If you want me to, I can explain why the largest volume of fuel flows during coasting, but it is enough to just understand that 99 percent of the fuel flowing through the filter goes through the pressure regulator and right back to the tank. Just a tiny taste is bled off to go through the injectors and into the engine. When that larger volume is requested, that's when the plugged pickup screen becomes a problem. Mine was full of rust-colored mud.

Caradiodoc
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Tuesday, September 7th, 2010 AT 3:31 AM
Tiny
GRUNDVIGI
  • MEMBER
Thanks again, my neon doesnt use a return system though, its just 1 line from the filter to the fuel rail, the filter has 3 lines on it, 2 go to the pump and 1 to the hard line, they only used this on the 95 I believe, 96 and newer have the filter and pump in 1 assembly inside the tank. I dont think I could use a different filter because of the system my neon has. There would have to be a filter with 2 quick connect lines to go on the pump and 1 with a flare for the rubber line.
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Tuesday, September 7th, 2010 AT 12:04 PM
Tiny
GRUNDVIGI
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Im sorry, looking closer there is a return line, I dont know what I was thinking, even so my filter still uses 3 lines, all three are quick connect, I am now also wondering if the pump is even the problem. In order to start my neon you must turn the key over for much longer than you should have to before it will start, the weird thing is that sometimes it will start just fine but if it does than I know it will stall out a minute later, if it takes a long time to start then it wont stall out. Also it performs the same whether the engine is hot or cold, I thought bad fuel pumps usually wont work when the engine is hot.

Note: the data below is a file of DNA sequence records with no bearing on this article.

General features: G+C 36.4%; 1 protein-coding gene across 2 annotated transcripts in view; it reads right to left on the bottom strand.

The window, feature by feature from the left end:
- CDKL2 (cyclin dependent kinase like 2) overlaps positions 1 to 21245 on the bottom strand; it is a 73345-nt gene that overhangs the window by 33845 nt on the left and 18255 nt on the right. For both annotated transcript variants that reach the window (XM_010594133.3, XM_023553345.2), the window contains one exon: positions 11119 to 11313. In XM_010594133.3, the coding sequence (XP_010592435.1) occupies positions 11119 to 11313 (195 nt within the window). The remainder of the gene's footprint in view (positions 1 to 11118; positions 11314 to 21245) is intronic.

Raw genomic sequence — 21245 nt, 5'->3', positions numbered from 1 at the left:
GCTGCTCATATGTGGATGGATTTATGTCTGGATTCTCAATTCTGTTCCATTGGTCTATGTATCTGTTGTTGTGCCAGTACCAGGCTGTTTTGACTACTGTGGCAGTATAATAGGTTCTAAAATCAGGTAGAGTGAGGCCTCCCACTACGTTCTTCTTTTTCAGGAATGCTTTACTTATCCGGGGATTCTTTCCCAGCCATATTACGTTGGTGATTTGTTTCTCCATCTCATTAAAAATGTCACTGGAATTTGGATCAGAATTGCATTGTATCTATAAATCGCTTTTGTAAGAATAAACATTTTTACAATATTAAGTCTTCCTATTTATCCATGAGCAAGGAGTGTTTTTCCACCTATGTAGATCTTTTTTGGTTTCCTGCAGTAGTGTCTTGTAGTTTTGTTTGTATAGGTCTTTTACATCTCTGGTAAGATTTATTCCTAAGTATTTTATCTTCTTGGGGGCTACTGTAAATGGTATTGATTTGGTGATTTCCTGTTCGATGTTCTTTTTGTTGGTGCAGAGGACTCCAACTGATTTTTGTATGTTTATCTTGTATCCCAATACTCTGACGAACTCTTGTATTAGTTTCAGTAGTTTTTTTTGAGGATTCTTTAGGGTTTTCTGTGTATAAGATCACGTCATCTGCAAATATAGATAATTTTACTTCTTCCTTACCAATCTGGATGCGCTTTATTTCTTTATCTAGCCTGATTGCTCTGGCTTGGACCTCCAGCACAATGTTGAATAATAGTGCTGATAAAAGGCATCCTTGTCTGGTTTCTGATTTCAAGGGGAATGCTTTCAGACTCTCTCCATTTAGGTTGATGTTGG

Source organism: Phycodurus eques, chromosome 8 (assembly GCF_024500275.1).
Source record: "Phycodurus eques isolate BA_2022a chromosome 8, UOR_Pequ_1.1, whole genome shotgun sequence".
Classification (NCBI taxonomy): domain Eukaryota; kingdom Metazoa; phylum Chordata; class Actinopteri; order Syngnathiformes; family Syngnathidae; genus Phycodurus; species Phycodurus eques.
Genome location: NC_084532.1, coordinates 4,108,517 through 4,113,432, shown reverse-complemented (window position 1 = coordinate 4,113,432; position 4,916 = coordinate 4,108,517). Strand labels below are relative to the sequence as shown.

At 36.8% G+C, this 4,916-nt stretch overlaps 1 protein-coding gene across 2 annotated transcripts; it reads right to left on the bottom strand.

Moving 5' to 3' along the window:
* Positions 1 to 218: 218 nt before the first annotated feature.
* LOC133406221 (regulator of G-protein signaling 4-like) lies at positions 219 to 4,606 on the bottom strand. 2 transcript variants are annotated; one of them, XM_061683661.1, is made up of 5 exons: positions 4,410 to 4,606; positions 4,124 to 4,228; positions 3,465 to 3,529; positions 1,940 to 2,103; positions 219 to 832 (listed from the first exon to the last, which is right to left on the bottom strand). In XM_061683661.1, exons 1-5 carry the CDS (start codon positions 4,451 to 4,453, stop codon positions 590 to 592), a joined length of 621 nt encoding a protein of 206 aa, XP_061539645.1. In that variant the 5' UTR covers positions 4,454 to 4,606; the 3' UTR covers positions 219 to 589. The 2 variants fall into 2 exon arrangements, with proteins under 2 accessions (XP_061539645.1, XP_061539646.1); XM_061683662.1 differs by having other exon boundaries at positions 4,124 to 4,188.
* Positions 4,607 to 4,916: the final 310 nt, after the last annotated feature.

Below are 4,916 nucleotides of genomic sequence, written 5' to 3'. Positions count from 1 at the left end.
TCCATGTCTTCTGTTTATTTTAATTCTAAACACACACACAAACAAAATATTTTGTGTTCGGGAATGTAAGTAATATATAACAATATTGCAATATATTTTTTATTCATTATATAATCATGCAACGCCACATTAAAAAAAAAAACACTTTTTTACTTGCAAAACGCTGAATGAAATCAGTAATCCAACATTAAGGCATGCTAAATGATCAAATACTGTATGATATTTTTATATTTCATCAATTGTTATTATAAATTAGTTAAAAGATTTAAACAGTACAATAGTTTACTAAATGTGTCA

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Thursday, September 9th, 2010 AT 6:00 PM
Tiny
CARADIODOC
  • EXPERT
Hmmm. It's pretty common for GM fuel pumps to quit while you're driving, but Chrysler pumps almost never do that. With high mileage, worn brushes in the motor will cause intermittent failure to start up.

The long crank time suggests fuel pressure is bleeding down when the engine is off. That could be caused by a leaking injector, a leaking check valve in the pump, or a leaking pressure regulator, or its o-ring. The regulator and pump check valve are not serious in themselves but an injector can let raw fuel wash the oil film off the cylinder wall if the fuel runs into the cylinder. If it puddles in the intake manifold, it will just burn off when the engine is started. It can also dilute the engine oil if it runs down the cylinder wall. Of the three causes, the leaking injector is the most common. You would have to connect a fuel pressure gauge and check it before starting the engine to verify if loss of pressure is the problem.